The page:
Appearing soon over a cornfield near you!
I have always had a weakness for urban legends – the nicer ones, anyway. It began years ago when my mother, who was then a teacher, came home from school saying that a child at a neighbouring school had been on a trip to the zoo and taken a penguin home in his duffle-bag. His mother, the story went, had only discovered what he'd done when she heard a commotion in the bathroom as he tried to let it out into the bath. Urban legends were not in vogue then -those were the days of tank tops and shaggy dog stories- and we all believed it. Until, that is, we heard it again, told about a different child at a different school.
I don't like them when they are obvious, politically contrived attempts to spread disinformation: not least since, like conventional fiction, urban legends which crudely promote the opinions of their creators simply fail to impress. I don't like them when they create too much anxiety, like the story that did the rounds about infected needles being left sticking out of cinema seats.
But urban legends can fun. Urban legends can be creative. Oral flash fiction or, more precisely, narratives that inhabit the grey area between fiction and deception. They can describe alternative worlds in which earwigs can lay eggs in your ears and you have to think twice before you sit on an aeroplane toilet. So long as they're (more or less) harmless, they're wonderful. Even when they're not, or seem beyond the pale, they can touch a nerve – it's not for nothing that they're called myths or legends. Will future generations pick over ours like we pick over Greek ones? If they do they'll think we lived in dark, neurotic times.
Like them or hate them, they are a function of human consciousness which is at least as strange as the things we are being asked to believe in. It's a function which is responsible not only for stories, but for perpetrating untruths of all kinds: from the late 20th century crop circle craze to the medieval penchant for fake relics*. It is said that there are over 40 prepuces claimed to have come from Jesus Christ still in existence – though this, interestingly, might be a myth within a myth. Why do we keep doing it? Obviously, people like to make money,and often see perpetrating a hoax as a way to make it (The Cardiff Giant* is a good example). We like to show off, too. When people think of something plausible but untrue, they are amused to think other people might believe it. In a way, the question is just a variation on another: why do we laugh?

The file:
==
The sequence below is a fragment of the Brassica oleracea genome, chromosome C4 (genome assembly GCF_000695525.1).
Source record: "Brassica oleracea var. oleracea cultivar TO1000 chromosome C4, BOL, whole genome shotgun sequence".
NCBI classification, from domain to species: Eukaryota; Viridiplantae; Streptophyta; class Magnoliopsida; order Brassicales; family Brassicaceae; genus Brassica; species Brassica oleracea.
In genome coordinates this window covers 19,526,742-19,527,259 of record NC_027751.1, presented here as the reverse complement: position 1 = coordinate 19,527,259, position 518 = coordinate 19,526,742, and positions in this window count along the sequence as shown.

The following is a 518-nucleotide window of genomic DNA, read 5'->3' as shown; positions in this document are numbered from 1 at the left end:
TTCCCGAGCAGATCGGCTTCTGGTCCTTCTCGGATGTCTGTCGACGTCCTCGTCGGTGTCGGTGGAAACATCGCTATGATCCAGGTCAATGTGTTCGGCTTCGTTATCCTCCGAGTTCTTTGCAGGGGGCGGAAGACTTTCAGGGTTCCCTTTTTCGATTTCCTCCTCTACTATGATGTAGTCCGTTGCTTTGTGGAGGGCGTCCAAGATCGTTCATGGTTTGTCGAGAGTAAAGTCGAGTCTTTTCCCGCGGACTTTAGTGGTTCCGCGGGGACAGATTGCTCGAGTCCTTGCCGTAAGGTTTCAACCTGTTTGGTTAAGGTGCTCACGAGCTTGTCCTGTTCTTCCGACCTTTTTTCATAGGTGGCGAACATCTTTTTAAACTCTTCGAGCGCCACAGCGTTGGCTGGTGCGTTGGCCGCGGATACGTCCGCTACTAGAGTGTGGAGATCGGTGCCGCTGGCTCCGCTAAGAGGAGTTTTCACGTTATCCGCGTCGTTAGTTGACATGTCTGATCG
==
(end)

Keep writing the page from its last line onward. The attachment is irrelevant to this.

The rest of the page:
Most of all, perhaps, we like to have our imaginations stimulated for us. Just as we might wonder what happens to characters in a novel beyond the story we read about them (where did Ishmael end up, after he'd told the story of Ahab?), we want there to be more to this world than what we know. We'd like there to be aliens who travel light years to leave graffiti in cornfields. But if we grew up knowing about them and visited them we'd take them for granted (we might even try to eradicate them). We'd be looking around for something else.
By the way, did you know the fluid in the human eye is held under such pressure that, if you cut it open, the fluid released would fill a teacup? I doubt you did. You learn something every day.